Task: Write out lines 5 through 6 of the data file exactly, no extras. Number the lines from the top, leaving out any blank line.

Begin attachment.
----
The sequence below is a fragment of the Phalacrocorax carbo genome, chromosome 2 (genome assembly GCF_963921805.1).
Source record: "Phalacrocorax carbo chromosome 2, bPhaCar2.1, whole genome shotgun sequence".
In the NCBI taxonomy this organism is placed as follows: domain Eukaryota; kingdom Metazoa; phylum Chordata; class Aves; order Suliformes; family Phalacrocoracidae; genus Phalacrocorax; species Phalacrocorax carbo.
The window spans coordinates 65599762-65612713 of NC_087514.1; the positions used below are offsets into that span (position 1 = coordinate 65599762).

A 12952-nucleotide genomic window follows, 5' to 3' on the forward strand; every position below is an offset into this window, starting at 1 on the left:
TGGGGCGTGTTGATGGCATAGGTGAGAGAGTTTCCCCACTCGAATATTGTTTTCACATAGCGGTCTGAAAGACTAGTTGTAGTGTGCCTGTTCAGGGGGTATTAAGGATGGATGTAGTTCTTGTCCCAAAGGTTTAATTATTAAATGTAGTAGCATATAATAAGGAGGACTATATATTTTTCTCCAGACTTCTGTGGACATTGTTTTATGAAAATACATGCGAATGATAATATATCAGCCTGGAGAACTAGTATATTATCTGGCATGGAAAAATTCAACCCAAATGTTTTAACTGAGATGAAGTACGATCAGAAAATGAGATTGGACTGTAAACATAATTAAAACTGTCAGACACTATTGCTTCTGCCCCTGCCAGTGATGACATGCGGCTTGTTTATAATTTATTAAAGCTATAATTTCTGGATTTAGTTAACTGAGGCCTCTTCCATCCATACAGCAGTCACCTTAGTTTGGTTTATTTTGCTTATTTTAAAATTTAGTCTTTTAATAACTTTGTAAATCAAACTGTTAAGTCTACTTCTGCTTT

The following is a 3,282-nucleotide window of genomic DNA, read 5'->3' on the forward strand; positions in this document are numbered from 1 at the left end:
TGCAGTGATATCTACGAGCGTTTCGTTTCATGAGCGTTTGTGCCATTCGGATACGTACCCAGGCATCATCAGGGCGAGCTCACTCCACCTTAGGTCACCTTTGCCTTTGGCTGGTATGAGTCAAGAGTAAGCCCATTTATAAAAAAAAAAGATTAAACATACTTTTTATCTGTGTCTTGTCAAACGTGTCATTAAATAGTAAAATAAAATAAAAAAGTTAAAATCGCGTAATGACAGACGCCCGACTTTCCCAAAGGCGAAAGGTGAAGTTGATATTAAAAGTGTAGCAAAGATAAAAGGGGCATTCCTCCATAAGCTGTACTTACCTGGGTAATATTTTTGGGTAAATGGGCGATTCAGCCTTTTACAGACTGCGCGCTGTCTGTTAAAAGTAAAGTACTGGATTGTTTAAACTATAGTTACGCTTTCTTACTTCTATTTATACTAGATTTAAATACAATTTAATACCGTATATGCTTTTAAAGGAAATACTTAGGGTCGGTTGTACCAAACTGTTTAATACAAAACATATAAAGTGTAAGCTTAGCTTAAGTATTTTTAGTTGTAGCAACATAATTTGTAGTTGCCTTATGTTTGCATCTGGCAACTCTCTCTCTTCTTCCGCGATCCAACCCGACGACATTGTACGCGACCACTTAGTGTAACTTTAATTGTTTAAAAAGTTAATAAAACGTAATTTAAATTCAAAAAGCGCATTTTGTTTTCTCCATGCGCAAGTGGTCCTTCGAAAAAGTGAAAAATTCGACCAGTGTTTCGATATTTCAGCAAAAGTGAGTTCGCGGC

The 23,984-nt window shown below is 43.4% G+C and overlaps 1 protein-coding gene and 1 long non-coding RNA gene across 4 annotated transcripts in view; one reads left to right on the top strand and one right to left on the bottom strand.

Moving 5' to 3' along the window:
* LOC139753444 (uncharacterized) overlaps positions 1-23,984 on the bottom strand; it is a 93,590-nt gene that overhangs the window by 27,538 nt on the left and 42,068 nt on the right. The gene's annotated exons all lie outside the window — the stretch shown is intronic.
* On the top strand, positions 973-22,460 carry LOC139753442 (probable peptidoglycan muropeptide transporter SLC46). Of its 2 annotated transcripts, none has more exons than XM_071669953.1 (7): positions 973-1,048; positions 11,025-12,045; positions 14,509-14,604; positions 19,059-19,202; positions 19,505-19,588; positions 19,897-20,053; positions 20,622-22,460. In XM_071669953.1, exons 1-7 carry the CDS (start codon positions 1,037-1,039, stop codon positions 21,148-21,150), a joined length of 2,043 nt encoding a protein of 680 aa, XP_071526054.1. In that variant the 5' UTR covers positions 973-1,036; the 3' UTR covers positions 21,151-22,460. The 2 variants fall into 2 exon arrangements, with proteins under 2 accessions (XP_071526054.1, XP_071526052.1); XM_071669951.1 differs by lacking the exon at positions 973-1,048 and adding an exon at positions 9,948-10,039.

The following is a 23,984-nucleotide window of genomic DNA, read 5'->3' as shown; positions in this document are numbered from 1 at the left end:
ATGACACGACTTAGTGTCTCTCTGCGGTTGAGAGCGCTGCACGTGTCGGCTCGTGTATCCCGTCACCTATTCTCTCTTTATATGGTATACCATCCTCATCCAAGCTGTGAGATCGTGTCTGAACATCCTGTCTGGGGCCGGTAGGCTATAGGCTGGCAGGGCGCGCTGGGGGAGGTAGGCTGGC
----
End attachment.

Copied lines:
A 12952-nucleotide genomic window follows, 5' to 3' on the forward strand; every position below is an offset into this window, starting at 1 on the left:
TGGGGCGTGTTGATGGCATAGGTGAGAGAGTTTCCCCACTCGAATATTGTTTTCACATAGCGGTCTGAAAGACTAGTTGTAGTGTGCCTGTTCAGGGGGTATTAAGGATGGATGTAGTTCTTGTCCCAAAGGTTTAATTATTAAATGTAGTAGCATATAATAAGGAGGACTATATATTTTTCTCCAGACTTCTGTGGACATTGTTTTATGAAAATACATGCGAATGATAATATATCAGCCTGGAGAACTAGTATATTATCTGGCATGGAAAAATTCAACCCAAATGTTTTAACTGAGATGAAGTACGATCAGAAAATGAGATTGGACTGTAAACATAATTAAAACTGTCAGACACTATTGCTTCTGCCCCTGCCAGTGATGACATGCGGCTTGTTTATAATTTATTAAAGCTATAATTTCTGGATTTAGTTAACTGAGGCCTCTTCCATCCATACAGCAGTCACCTTAGTTTGGTTTATTTTGCTTATTTTAAAATTTAGTCTTTTAATAACTTTGTAAATCAAACTGTTAAGTCTACTTCTGCTTT